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Over Grand County Drones Are Bird Watching, Not People Watching

The U.S. Geological Survey is turning the unblinking eye in the sky of drones to a more benign purpose. Instead of watching the battlefield, they’re bird watching.


In April, scientists spent three days flying a small four-pound Raven A drone above several greater sage grouse breeding grounds north of Kremmling, Colo.

Scientists think that they could make population surveys cheaper by using drones instead of more expensive airplanes or helicopters.


The experiment is part of a larger project within the Department of Interior’s Geological Survey to recycle retired military drones. In recent years, the National Unmanned Aircraft Systems Project Office has coordinated with state and federal agencies to use drones to study everything from mountain pine beetle damage in Colorado to documenting bank erosion along the Missouri River in South Dakota.

USGS Hydrologist Chris Holmquist-Johnson explains that right now scientists are trying to figure out if they can capture thermal and photo images of the greater sage grouse using the drone.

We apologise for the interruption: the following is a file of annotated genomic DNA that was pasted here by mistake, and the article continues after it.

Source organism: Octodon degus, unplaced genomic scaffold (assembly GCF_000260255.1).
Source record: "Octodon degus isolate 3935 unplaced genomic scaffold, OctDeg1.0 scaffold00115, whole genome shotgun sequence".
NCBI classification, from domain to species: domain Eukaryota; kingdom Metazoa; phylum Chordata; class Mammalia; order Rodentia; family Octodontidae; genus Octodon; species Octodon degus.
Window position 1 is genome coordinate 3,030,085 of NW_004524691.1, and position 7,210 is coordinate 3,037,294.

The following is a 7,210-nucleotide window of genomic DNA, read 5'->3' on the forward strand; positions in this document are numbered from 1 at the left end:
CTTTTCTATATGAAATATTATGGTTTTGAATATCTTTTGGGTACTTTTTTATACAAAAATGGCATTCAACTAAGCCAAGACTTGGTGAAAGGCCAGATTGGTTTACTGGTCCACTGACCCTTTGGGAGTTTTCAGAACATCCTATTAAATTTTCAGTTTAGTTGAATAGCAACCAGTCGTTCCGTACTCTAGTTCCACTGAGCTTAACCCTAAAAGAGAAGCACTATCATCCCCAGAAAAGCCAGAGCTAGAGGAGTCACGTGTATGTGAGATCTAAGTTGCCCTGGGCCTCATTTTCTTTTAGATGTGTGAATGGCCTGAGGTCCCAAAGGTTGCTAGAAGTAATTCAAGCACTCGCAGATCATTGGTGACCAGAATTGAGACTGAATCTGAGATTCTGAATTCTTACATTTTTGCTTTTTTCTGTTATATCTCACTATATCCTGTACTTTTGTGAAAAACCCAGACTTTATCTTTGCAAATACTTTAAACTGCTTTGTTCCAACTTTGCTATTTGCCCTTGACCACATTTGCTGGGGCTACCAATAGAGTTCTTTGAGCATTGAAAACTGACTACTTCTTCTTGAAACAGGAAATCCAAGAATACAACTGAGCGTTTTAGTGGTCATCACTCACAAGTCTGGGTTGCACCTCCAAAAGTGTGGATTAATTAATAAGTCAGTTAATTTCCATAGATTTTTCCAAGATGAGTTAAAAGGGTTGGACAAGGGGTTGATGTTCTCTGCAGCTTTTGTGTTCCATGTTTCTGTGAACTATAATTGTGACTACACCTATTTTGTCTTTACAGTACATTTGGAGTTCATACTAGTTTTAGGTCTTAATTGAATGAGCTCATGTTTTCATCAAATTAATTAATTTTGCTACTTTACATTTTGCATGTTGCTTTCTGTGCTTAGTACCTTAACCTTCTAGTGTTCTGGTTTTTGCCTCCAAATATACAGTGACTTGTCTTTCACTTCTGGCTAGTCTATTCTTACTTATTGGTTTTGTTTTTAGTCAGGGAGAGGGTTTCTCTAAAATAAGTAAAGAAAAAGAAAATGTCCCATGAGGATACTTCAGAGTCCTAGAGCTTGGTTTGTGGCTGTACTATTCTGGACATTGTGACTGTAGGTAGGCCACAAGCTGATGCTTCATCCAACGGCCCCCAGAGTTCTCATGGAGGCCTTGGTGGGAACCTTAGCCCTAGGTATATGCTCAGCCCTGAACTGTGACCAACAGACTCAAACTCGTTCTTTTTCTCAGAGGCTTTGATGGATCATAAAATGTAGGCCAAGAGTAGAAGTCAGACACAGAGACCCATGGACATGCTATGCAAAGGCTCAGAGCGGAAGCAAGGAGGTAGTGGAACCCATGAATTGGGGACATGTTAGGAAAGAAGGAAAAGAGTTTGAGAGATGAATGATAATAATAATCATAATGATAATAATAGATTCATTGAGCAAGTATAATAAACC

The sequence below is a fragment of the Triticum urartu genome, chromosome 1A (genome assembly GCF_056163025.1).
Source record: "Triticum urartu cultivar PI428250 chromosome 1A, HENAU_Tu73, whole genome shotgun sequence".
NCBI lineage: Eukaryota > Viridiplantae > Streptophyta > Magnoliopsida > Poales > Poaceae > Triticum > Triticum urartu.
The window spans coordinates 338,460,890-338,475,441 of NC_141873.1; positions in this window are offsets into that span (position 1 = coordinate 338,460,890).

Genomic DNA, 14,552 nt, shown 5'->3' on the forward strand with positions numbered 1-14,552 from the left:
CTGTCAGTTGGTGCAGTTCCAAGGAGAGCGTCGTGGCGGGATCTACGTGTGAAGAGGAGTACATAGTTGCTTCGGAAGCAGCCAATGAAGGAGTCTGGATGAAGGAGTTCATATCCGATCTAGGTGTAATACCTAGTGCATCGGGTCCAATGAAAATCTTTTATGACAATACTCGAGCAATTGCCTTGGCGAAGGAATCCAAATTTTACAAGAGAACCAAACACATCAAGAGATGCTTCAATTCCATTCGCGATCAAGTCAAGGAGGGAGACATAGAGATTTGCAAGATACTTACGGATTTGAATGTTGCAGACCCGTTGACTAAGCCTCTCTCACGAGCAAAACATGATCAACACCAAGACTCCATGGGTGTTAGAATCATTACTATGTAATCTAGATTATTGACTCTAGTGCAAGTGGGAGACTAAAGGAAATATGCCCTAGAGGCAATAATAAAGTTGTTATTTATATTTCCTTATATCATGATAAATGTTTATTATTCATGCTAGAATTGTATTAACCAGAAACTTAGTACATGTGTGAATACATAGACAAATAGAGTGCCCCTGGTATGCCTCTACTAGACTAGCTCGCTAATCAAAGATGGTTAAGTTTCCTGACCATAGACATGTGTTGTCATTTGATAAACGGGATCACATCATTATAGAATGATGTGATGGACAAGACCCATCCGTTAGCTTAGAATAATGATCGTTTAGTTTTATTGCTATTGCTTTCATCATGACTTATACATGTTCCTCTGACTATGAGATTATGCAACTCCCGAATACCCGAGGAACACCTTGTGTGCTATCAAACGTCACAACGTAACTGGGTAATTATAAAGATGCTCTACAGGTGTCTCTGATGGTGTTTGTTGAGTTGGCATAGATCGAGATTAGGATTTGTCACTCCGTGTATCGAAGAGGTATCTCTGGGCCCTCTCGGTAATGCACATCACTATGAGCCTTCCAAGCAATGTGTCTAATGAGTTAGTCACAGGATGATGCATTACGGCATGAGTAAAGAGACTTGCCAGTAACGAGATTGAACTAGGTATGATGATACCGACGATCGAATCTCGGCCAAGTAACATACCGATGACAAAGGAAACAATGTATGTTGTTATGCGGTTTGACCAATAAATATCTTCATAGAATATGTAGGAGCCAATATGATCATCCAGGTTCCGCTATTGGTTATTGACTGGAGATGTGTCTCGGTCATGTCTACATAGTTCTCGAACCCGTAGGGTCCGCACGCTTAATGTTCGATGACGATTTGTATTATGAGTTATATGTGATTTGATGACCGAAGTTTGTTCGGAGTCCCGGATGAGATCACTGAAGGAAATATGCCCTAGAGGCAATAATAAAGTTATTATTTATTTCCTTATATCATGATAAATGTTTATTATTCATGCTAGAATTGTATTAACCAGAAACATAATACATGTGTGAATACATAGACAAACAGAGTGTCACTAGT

What do the birds think?

“So far what we’ve seen is that they really don’t seem to be bothered by it,” says Homquist-Johnson. “We’re able to get that imagery and they don’t flush or move on to a new location.”


When it comes to counting birds with drones, the Geological Survey has had previous success counting Sandhill Cranes in Monte Vista National Wildlife Refuge. In 2011 scientists compared results from Raven A flights to those of ground observers. They were accurate enough that in 2012 only the drone was used. In future years, the practice could save federal agencies money.

So how far can these drone experiments go?

Credit U.S. Geological Survey
A compilation of thermal and visible wavelength images of sage grouse

Researchers are circumspect about how far drones will advance bird counts.

Chris Holmquist-Johnson says one limitation comes from the lower resolution cameras and sensors in the Raven-A. Overall, experiments with drone technology are in the very early stages. “As systems get better and sensors are better then we’ll be able to do an even better job of the science we’re trying to answer,” he says.

The Geological Survey office overseeing these drones gets more than a dozen calls a week from other Interior Department units interested in using them. Upcoming experiments include surveying pygmy rabbit habitat in Idaho, counting mule deer in Nevada and a climate change study near Niwot, Colo.

It’s a scientific solution for repurposing drones, keeping an eye on our world and wildlife – or even our potatoes.

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